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Am J Physiol Heart Circ Physiol. 2008 Sep;295(3):H1132-H1140. doi: 10.1152/ajpheart.00079.2008. Epub 2008 Jul 11.

C-reactive protein and vein graft disease: evidence for a direct effect on smooth muscle cell phenotype via modulation of PDGF receptor-beta.

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Division of Vascular and Endovascular Surgery, Brigham and Women's Hospital, Boston, Massachusetts, USA.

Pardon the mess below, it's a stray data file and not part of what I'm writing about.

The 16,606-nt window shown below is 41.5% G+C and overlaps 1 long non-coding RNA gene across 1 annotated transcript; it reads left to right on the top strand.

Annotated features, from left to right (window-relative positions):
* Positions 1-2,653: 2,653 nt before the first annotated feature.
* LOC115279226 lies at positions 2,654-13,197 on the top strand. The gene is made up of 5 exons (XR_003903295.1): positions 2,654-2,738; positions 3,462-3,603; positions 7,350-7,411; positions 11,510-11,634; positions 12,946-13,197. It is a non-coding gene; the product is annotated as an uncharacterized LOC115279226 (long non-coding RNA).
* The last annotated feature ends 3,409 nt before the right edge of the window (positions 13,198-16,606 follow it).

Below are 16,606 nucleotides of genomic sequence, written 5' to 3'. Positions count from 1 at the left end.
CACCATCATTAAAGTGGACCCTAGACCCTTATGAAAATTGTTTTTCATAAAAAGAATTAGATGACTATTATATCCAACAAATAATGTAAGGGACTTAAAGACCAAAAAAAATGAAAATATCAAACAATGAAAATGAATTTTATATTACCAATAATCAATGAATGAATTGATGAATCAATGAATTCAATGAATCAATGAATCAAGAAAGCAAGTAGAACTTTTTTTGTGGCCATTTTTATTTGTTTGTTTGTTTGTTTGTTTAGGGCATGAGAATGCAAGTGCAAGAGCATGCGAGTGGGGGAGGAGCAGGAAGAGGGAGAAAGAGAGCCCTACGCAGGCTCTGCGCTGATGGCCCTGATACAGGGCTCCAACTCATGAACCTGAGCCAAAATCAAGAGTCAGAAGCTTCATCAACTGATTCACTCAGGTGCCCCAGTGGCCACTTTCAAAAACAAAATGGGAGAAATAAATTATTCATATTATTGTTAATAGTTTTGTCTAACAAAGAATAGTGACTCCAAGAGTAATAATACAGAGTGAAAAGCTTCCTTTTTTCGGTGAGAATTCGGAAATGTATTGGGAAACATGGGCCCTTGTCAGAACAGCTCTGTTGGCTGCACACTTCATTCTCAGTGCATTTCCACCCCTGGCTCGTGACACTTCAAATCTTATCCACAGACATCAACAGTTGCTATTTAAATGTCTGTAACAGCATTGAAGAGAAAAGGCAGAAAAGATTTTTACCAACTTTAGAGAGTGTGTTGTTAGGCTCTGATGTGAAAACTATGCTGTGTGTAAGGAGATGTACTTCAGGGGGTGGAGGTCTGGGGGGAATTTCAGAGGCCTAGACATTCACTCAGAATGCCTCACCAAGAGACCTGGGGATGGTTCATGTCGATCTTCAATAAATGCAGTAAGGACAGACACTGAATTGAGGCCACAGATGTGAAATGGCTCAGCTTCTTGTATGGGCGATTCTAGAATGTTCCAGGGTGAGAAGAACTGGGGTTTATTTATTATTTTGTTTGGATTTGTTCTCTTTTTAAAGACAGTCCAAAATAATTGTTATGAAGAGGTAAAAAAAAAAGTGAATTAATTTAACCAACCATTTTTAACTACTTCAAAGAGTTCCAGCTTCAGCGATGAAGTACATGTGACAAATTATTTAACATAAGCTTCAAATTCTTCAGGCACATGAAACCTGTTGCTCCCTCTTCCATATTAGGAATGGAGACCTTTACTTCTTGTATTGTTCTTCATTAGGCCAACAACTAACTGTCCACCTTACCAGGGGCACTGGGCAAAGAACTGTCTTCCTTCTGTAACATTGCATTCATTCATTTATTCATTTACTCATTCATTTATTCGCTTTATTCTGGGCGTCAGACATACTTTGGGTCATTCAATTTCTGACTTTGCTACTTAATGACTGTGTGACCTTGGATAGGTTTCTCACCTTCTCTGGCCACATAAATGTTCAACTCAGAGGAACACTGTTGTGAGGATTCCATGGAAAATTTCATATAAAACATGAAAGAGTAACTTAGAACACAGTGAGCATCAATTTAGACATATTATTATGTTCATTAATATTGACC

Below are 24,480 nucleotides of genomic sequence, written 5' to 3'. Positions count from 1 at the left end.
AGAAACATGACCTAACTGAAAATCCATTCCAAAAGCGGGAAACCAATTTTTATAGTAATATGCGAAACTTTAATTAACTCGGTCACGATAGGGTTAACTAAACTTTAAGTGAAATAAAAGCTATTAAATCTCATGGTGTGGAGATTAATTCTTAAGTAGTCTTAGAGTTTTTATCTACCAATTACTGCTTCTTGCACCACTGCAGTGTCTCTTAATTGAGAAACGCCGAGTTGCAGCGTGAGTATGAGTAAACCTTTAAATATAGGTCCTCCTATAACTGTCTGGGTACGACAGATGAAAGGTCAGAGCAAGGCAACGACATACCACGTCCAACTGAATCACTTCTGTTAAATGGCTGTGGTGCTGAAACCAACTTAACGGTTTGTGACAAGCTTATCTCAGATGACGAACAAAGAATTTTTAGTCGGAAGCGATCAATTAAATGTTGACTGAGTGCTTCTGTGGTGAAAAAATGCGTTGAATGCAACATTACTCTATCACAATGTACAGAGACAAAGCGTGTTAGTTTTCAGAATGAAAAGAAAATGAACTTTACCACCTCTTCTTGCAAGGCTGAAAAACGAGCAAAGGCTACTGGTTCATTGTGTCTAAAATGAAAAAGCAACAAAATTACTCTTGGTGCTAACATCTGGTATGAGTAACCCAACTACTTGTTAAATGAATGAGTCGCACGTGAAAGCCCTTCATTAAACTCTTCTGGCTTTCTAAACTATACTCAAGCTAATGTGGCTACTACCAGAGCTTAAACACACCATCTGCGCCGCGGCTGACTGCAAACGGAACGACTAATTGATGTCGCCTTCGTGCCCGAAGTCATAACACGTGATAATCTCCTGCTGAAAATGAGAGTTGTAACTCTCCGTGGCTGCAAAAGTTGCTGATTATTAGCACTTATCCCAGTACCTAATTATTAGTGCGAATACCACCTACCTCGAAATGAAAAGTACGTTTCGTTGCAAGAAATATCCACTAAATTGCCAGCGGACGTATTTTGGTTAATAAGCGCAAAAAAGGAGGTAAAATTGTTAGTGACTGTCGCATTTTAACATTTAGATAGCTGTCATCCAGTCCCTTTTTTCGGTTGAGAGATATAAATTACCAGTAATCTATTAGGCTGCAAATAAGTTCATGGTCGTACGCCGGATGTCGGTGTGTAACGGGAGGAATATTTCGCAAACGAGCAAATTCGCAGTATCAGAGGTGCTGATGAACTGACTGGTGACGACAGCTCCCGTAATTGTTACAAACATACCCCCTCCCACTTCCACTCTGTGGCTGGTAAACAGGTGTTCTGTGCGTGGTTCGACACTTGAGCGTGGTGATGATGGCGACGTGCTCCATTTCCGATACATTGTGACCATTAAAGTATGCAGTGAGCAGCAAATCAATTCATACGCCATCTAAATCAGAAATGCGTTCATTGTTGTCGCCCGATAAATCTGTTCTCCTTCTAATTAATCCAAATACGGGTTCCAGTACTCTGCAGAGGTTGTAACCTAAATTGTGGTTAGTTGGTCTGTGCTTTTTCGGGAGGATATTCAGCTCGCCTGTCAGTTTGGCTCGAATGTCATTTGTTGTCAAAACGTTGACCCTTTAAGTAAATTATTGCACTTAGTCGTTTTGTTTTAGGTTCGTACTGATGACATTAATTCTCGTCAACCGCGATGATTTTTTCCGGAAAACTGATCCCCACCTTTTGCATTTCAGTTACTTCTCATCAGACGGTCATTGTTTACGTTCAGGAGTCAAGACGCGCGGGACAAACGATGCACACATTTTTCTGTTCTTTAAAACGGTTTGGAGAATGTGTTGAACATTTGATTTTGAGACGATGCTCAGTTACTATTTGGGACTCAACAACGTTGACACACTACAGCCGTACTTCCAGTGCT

Plasma C-reactive protein (CRP) concentration is a biomarker of systemic atherosclerosis and may also be associated with vein graft disease. It remains unclear whether CRP is also an important modulator of biological events in the vessel wall. We hypothesized that CRP influences vein graft healing by stimulating smooth muscle cells (SMCs) to undergo a phenotypic switch. Distribution of CRP was examined by immunohistochemistry in prebypass human saphenous veins (HSVs, n = 21) and failing vein grafts (n = 18, 25-4,400 days postoperatively). Quiescent HSV SMCs were stimulated with human CRP (5-50 microg/ml). SMC migration was assessed in modified Boyden chambers with platelet-derived growth factor (PDGF)-BB (5-10 ng/ml) as the chemoattractant. SMC viability and proliferation were assessed by trypan blue exclusion and reduction of Alamar Blue substrate, respectively. Expression of PDGF ligand and receptor (PDGFR) genes was examined at RNA and protein levels after 24-72 h of CRP exposure. CRP staining was present in 13 of 18 diseased vein grafts, where it localized to the deep media and adventitia, but it was minimally detectable in most prebypass veins. SMCs pretreated with CRP demonstrated a dose-dependent increase in migration to PDGF-BB (P = 0.02), which was inhibited by a PDGF-neutralizing antibody. SMCs treated with CRP showed a dose-dependent increase in PDGFRbeta expression and phosphorylation after 24-48 h. Exogenous CRP had no effect on SMC viability or proliferation. These data suggest that CRP is detectable within the wall of most diseased vein grafts, where it may exert local effects. Clinically relevant levels of CRP can stimulate SMC migration by a mechanism that may involve upregulation and activation of PDGFRbeta.

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